We have just come through an unfortunately divisive and uncivil national election in which the importance of public service was obscured. Fortunately, we were also just reminded on Veteran’s Day of those who have served their communities and our country with honor and distinction.
Our school was created to inspire and equip students to be ethical, innovative, and effective leaders – virtues embodied by our veterans, over a thousand of which are Boise State students and 152 of which are Bronco faculty and staff.
In this issue of Public Interest, we will share some of the ways we are educating future leaders in civility and public service. We also share how we are aiding public servants in Idaho and beyond by being a resource for informed decision-making.
Dean, School of Public Service
Boise State University
New Idaho Policy Institute provides objective research and analysis to aid in informed decision-making
The new Idaho Policy Institute has opened its doors near the state capitol in downtown Boise. Created by the School of Public Service, the Institute brings together faculty experts, well-trained and energetic students and community partners to address problems of public concern. Using thorough research and analysis, IPI is a new resource for decision makers across the state.
As an independent source of research and analysis for decision-makers throughout Idaho, the Institute provides rigorous analyses of vital public policy issues, economic impact studies, demographic research, and implementation of high quality opinion surveys to stimulate constructive discussions about innovative solutions to public problems both among decision makers and the broader public.
TREASURE VALLEY COMMUNITY SURVEY REVEALS A POSITIVE OUTLOOK ABOUT QUALITY OF LIFE
Treasure Valley residents, the majority of whom are transplants, feel that the Treasure Valley is a good, safe place to work and raise a family. The Treasure Valley Community Survey, conducted by our the Idaho Policy Institute, also revealed that education is seen the most important issue facing Idaho and that residents want more public transportation options.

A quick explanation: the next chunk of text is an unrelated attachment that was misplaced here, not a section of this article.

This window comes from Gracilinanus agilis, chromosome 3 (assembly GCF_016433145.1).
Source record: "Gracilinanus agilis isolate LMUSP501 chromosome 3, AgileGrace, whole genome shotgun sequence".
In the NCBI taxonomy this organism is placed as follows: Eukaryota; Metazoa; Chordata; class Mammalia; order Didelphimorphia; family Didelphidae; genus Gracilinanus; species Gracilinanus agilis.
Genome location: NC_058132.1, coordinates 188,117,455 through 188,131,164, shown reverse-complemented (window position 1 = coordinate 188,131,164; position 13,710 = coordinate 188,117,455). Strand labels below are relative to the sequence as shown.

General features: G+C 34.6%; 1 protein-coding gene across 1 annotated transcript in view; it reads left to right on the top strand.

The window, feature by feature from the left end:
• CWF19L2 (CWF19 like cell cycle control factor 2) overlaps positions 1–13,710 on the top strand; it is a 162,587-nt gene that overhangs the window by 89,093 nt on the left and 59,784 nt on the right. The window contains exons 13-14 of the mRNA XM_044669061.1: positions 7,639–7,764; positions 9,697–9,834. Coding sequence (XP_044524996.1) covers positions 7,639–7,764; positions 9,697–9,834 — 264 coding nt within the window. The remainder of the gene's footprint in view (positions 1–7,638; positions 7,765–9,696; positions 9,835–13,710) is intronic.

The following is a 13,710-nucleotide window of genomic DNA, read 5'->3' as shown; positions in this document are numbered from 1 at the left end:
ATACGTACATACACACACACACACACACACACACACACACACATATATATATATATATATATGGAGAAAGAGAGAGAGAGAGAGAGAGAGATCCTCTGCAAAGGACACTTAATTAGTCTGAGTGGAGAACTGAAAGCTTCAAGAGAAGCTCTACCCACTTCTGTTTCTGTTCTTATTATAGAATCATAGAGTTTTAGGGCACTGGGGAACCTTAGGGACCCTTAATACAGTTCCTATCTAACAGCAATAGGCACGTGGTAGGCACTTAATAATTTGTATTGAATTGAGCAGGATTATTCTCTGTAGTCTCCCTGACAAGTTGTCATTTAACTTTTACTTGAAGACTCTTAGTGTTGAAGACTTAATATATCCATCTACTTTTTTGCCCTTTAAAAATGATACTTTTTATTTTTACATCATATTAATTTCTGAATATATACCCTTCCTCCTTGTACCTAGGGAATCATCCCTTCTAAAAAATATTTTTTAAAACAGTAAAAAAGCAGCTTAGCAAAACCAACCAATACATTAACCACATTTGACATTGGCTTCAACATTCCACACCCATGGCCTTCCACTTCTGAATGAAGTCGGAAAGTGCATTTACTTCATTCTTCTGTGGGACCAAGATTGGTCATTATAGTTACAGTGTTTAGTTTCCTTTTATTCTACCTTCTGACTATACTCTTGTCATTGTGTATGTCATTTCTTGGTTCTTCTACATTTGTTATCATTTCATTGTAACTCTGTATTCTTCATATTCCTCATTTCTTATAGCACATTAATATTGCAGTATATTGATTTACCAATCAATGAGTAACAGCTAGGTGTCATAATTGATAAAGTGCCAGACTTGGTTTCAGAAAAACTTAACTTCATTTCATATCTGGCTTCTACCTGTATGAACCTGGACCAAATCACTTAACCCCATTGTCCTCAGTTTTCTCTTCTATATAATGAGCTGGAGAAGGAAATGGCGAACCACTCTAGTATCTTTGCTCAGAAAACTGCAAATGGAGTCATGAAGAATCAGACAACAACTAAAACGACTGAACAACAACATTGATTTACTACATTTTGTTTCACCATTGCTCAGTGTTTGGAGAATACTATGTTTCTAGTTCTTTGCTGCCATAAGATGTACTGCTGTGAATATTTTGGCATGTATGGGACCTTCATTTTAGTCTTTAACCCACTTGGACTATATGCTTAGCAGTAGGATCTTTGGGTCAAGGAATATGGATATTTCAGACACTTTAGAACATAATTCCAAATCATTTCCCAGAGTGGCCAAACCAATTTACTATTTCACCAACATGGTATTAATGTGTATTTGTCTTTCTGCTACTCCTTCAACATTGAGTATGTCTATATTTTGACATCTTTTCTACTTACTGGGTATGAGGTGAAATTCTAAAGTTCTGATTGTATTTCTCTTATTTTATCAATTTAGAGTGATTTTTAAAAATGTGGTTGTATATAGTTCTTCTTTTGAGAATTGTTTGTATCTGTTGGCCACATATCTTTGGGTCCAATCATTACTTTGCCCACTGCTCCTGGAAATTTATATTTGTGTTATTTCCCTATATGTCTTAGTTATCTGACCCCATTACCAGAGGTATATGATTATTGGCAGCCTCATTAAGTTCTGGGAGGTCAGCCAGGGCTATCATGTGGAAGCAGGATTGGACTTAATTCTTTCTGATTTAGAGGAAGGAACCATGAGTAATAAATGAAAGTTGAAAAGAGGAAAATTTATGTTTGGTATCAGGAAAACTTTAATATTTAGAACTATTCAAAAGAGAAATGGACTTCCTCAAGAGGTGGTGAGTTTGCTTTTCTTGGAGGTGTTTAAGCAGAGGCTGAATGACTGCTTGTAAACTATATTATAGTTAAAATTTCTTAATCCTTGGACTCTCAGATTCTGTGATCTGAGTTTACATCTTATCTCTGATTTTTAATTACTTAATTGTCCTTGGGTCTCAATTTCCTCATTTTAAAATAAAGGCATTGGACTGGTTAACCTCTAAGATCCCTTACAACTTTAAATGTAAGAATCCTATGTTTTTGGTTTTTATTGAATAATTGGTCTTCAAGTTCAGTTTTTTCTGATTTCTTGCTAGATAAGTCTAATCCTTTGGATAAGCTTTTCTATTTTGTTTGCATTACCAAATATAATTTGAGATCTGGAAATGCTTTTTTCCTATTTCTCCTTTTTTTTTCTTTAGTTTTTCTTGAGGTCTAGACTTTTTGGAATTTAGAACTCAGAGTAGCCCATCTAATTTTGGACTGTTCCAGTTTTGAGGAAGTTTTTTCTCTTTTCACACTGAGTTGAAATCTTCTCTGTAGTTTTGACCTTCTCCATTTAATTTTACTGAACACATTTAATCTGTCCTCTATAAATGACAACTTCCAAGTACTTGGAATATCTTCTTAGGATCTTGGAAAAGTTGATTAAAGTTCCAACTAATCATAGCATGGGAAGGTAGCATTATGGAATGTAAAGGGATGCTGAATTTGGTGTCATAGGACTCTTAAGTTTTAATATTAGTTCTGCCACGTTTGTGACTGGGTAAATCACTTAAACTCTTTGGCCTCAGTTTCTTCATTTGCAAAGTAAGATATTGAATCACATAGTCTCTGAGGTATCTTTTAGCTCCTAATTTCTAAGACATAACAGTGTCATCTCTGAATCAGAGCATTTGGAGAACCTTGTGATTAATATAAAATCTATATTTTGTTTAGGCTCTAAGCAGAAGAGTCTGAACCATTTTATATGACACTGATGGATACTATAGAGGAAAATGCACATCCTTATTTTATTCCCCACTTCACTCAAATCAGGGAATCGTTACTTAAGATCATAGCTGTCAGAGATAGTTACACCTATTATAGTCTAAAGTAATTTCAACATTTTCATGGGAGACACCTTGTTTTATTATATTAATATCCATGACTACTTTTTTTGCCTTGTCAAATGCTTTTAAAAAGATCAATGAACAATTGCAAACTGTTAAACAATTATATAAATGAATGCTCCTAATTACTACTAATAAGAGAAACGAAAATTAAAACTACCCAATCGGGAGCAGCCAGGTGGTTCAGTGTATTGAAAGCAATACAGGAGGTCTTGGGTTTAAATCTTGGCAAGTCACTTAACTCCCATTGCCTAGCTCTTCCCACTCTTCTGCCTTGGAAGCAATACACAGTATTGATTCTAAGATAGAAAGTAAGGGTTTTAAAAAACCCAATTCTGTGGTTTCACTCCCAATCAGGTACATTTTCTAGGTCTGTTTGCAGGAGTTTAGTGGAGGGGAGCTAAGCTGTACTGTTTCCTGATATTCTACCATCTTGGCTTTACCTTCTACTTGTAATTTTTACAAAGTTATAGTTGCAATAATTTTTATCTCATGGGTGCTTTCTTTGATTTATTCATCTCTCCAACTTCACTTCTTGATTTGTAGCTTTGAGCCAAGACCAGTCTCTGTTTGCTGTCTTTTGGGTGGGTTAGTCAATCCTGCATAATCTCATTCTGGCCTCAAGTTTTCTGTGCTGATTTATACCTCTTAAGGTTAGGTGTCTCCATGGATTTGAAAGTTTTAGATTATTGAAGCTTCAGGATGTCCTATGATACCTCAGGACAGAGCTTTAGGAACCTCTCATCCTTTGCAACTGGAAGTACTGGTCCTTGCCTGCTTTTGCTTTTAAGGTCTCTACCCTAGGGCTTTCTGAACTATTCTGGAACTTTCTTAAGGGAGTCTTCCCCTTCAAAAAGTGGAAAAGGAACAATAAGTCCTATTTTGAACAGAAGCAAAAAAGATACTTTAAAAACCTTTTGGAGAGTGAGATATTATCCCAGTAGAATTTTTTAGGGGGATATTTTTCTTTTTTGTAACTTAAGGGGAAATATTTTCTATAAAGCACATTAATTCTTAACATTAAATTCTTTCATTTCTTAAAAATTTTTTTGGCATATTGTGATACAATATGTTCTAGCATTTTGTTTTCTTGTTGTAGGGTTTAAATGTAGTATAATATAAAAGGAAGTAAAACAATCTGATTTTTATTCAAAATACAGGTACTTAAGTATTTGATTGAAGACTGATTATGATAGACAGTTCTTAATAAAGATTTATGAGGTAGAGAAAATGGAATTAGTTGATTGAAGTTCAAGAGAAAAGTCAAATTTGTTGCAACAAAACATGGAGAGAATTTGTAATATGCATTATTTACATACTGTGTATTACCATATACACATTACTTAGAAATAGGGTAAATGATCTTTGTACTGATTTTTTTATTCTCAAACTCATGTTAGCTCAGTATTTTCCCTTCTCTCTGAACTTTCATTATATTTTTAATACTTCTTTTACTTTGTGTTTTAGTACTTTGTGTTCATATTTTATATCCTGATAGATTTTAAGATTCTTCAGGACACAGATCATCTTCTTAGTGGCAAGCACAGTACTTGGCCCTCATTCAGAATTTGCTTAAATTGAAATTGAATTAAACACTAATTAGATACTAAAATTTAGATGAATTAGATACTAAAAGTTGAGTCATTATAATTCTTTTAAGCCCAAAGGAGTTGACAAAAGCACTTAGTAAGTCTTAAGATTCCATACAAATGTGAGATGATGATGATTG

Boise State associate professor of political science Justin Vaughn coordinated the survey. Vaughn states, “The real value of this survey is that it provides decision makers with a great deal of information about public preferences and priorities.”
BOISE STATE PUBLIC POLICY & ADMINISTRATION PROFESSOR DISCUSSES “DIFFERENT FLAVORS OF ENVIRONMENTALISM”
Dr. Luke Fowler of Boise State’s Public Policy and Administration Department was interviewed about “Environmentalism and Politics” for The American Association of Colleges and University’s Academic Minute. Dr. Fowler’s research on different regional approaches to environmentalism can also be found in The Blue Review, Boise State’s Journal of popular scholarship.
BOISE STATE CRIMINAL JUSTICE HOSTS “CHASING THE DRAGON” FILM SCREENING TO RAISE AWARENESS OF OPIOID EPIDEMIC
According to the Center for Disease Control, deaths from opioid overdose, including prescription painkillers, has increased by nearly four-fold since 1999. As part of National Opioid Awareness Week, the Boise State Criminal Justice Department hosted a viewing the film Chasing the Dragon which included a discussion US Attorney Wendy Olson, DEA Investigator Chuck Wahl, and representatives from the FBI.
PUBLIC POLICY AND ADMINISTRATION AWARDING FIRST PHD
Thirty-six Public Policy faculty, staff, family and members of the Boise State community observed Matthew May’s defense of his PhD dissertation “Closed Primary, Exposed Preferences: Idaho’s Primary System and the Bureaucratic Dilemma.” May examined the impact of Idaho’s shift to a closed primary system on state government officials, exploring the relationship between required party declaration and potential self-disenfranchisement.
University Distinguished Professor of Political Science Emeritus Dr. Gary Moncrief was impressed. Moncrief states, “Matthew’s dissertation is an excellent example of scholarship. It speaks to both theory and practical application. It is a unique and very original research project that investigates an aspect of the primary system that no one has looked at previously, and I expect it will be cited by political scientists and public administration scholars alike.”
Read the Executive summary of “Closed Primary, Exposed Preferences: Idaho’s Primary System and the Bureaucratic Dilemma.”
Frank Church Conference and the Partisan divide
The Frank Church Institute hosted it 33rd annual Frank Church Conference on October 28 in the Boise State Student Union’s Simplot Ballroom. This year’s keynote speakers were former U.S. Representatives Martin Frost (D-Texas) and Tom Davis (R-Virginia), chairmen of the Democratic and Republican campaign committees, respectively. Other presenters included Dr. Cornell Clayton of Washington State University’s Thomas Foley Institute for Public Policy and Public Service and David Adler, director of the Alturas Institute. The theme of this year’s Conference, “Politics and Prose: America Votes,” focused on the election and political civility.